The Breakthrough of a Prophet

As we know, a prophet is not without honor except in his own country. For the longest time, this was also true for Jürgen Mayer H. His futurist space structures are admired literally across the entire European continent, from Andalusia up to the Ural. In Seville, Metropol Parasol – his spectacular, mushroom-shaped marketplace – was completed this year. It’s a huge walk-in architectural sculpture that stands out in its surrounding in the historical city center. In Berlin, the native Swabian’s workplace, however, the rigid architectural paradigm of “critical reconstruction” denied commissions to all progressive architects, including him.

Jürgen Mayer H’s architecture is art, design and communication

For several months, however, it has been possible to admire a genuine Jürgen Mayer H. on Johannisstraße in Berlin-Mitte. The organic window openings in the façade of lamella-like curtains deliberately clash with the standard punctuated stone façades typical to Mitte.

His show in the Berlinische Galerie offers a similar provocation. As part of its series of site-specific interventions by contemporary, genre-crossing Berlin architects, the museum is giving Jürgen Mayer H. his own interdisciplinary solo exhibition.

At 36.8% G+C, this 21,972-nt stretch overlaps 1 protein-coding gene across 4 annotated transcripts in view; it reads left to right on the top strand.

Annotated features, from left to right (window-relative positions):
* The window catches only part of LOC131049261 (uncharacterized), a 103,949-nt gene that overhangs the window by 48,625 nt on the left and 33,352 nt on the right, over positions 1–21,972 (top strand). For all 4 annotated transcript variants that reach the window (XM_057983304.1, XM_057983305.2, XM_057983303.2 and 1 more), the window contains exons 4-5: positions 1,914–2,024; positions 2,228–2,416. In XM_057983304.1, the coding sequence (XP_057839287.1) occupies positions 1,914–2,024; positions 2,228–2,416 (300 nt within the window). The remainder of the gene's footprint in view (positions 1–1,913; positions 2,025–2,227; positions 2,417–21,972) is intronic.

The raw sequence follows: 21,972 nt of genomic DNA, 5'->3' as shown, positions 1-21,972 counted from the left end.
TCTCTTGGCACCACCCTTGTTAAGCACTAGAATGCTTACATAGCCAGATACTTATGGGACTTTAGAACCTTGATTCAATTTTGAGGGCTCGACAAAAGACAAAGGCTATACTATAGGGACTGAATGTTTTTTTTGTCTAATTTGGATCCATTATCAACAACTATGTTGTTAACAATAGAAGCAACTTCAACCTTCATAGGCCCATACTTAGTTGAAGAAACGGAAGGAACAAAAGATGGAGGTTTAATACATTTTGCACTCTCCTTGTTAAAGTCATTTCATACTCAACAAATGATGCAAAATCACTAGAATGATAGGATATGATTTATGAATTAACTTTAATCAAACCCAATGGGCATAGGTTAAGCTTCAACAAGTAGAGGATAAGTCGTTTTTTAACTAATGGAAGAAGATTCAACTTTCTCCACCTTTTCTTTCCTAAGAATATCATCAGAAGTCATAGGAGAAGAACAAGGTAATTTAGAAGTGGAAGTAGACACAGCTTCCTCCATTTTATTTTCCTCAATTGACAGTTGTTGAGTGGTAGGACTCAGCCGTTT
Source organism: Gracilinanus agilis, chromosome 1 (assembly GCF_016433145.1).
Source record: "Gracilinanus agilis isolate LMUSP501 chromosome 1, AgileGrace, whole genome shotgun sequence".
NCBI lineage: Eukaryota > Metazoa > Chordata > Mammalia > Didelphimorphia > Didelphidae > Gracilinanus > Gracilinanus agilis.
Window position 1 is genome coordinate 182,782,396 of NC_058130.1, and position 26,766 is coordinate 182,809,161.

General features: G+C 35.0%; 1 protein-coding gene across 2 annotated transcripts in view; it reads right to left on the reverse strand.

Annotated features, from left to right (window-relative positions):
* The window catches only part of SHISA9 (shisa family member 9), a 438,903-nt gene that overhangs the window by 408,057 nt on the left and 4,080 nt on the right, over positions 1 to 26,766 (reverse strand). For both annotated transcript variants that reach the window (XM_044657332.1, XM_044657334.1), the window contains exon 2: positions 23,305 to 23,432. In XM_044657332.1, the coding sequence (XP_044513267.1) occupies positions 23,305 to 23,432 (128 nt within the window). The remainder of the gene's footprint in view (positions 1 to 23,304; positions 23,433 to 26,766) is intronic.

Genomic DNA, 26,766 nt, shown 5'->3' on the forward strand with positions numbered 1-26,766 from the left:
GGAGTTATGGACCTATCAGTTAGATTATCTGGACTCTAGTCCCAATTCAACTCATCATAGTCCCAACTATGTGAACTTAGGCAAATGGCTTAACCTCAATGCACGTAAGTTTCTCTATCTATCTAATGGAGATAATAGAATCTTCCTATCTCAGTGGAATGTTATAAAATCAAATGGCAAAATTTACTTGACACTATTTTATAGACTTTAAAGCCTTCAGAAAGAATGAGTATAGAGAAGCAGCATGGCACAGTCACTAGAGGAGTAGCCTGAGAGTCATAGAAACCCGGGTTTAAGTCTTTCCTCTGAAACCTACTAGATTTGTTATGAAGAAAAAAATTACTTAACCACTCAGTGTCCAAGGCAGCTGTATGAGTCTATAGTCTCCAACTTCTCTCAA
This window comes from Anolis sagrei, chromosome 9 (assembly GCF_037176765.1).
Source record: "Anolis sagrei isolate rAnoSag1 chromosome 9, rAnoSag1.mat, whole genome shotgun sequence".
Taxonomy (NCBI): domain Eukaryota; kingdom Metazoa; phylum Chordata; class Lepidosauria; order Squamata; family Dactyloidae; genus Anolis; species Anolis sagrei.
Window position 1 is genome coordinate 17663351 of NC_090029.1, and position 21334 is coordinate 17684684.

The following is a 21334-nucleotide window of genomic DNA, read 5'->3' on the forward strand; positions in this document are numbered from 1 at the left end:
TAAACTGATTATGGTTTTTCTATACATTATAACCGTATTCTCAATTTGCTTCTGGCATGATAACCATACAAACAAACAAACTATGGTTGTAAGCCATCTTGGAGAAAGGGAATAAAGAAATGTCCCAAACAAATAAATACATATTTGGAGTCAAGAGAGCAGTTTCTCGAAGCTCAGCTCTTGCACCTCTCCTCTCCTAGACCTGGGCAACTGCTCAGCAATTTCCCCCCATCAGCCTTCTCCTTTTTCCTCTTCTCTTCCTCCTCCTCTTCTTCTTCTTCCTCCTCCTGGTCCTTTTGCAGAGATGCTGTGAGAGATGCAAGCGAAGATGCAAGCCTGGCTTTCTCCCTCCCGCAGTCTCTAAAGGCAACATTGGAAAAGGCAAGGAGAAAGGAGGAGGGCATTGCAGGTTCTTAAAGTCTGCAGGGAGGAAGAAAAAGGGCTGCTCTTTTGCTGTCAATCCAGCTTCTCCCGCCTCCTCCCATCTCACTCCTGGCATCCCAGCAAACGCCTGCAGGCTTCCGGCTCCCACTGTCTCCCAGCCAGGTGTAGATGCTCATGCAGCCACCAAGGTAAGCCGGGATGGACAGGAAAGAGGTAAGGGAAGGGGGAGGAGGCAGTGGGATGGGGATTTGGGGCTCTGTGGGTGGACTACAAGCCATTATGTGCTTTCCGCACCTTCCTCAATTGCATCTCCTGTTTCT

However, if you come expecting models and plans, you’ll be disappointed. “Jürgen Mayer H. is one of the few German architects who also define themselves explicitly as artists,” says Dr. Thomas Köhler, director of the Berlinische Galerie. Or as Jürgen Mayer H. himself puts it: “Our architecture is always art, design and communication as well.”

A cathedral for the digital age

“Rapport”, located within the 30 feet high entrance hall, features a spatial intervention unprecedented in its scale. Industrial carpet patterns cover the floor and walls. The basis of this work are data protection patterns which are used, for example, on the inside of envelopes. According to Jürgen Mayer H., all his projects share these patterns as a common starting point.

The architect is thrilled by their function as a bridge – and at the same time an obstacle – between the private and the public spheres. That’s not surprising, since this special relationship is a major concern of all contemporary architecture. But how exactly do the shapes of his buildings derive from these patterns? That will forever remain Mayer H.’s secret, for there is no apparent logical link of any kind. The same is true for the other objects in his current show, three-dimensional models that translate the two-dimensional patterns into concrete forms. He’s obscurely playing with the technically feasible, nothing more. His carpet-installation, however, is convincing at first sight, without any need for explanations. It’s a manifest symbol of the pervasive digitalization of our daily lives. Jürgen Mayer H. has created a monumental cathedral for the digital age.

RAPPORT Experimental spatial structures by J. MAYER H., Berlinische Galerie, until 09.04.2012